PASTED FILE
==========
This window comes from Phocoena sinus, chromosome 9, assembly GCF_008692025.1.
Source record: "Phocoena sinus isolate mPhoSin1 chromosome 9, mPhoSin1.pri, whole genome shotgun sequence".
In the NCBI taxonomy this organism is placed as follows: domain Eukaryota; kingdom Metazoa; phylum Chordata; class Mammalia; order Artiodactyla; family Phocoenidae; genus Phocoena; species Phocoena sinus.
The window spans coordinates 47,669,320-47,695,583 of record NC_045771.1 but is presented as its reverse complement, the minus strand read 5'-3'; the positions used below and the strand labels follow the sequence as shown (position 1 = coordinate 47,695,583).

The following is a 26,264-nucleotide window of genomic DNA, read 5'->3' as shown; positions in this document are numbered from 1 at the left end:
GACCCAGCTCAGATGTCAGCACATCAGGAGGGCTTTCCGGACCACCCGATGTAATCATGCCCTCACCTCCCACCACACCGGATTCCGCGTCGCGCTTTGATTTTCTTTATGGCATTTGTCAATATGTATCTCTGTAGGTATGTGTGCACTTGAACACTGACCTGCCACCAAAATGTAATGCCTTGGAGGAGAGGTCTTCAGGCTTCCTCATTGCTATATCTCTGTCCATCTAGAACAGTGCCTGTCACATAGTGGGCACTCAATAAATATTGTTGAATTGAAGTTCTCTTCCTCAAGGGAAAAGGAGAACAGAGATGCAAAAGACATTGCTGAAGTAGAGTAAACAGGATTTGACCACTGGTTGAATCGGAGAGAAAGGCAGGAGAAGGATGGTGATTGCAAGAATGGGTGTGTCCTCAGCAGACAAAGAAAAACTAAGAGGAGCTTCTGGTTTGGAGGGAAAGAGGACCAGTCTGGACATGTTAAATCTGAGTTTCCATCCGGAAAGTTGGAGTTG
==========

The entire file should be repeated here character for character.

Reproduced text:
This window comes from Phocoena sinus, chromosome 9, assembly GCF_008692025.1.
Source record: "Phocoena sinus isolate mPhoSin1 chromosome 9, mPhoSin1.pri, whole genome shotgun sequence".
In the NCBI taxonomy this organism is placed as follows: domain Eukaryota; kingdom Metazoa; phylum Chordata; class Mammalia; order Artiodactyla; family Phocoenidae; genus Phocoena; species Phocoena sinus.
The window spans coordinates 47,669,320-47,695,583 of record NC_045771.1 but is presented as its reverse complement, the minus strand read 5'-3'; the positions used below and the strand labels follow the sequence as shown (position 1 = coordinate 47,695,583).

The following is a 26,264-nucleotide window of genomic DNA, read 5'->3' as shown; positions in this document are numbered from 1 at the left end:
GACCCAGCTCAGATGTCAGCACATCAGGAGGGCTTTCCGGACCACCCGATGTAATCATGCCCTCACCTCCCACCACACCGGATTCCGCGTCGCGCTTTGATTTTCTTTATGGCATTTGTCAATATGTATCTCTGTAGGTATGTGTGCACTTGAACACTGACCTGCCACCAAAATGTAATGCCTTGGAGGAGAGGTCTTCAGGCTTCCTCATTGCTATATCTCTGTCCATCTAGAACAGTGCCTGTCACATAGTGGGCACTCAATAAATATTGTTGAATTGAAGTTCTCTTCCTCAAGGGAAAAGGAGAACAGAGATGCAAAAGACATTGCTGAAGTAGAGTAAACAGGATTTGACCACTGGTTGAATCGGAGAGAAAGGCAGGAGAAGGATGGTGATTGCAAGAATGGGTGTGTCCTCAGCAGACAAAGAAAAACTAAGAGGAGCTTCTGGTTTGGAGGGAAAGAGGACCAGTCTGGACATGTTAAATCTGAGTTTCCATCCGGAAAGTTGGAGTTG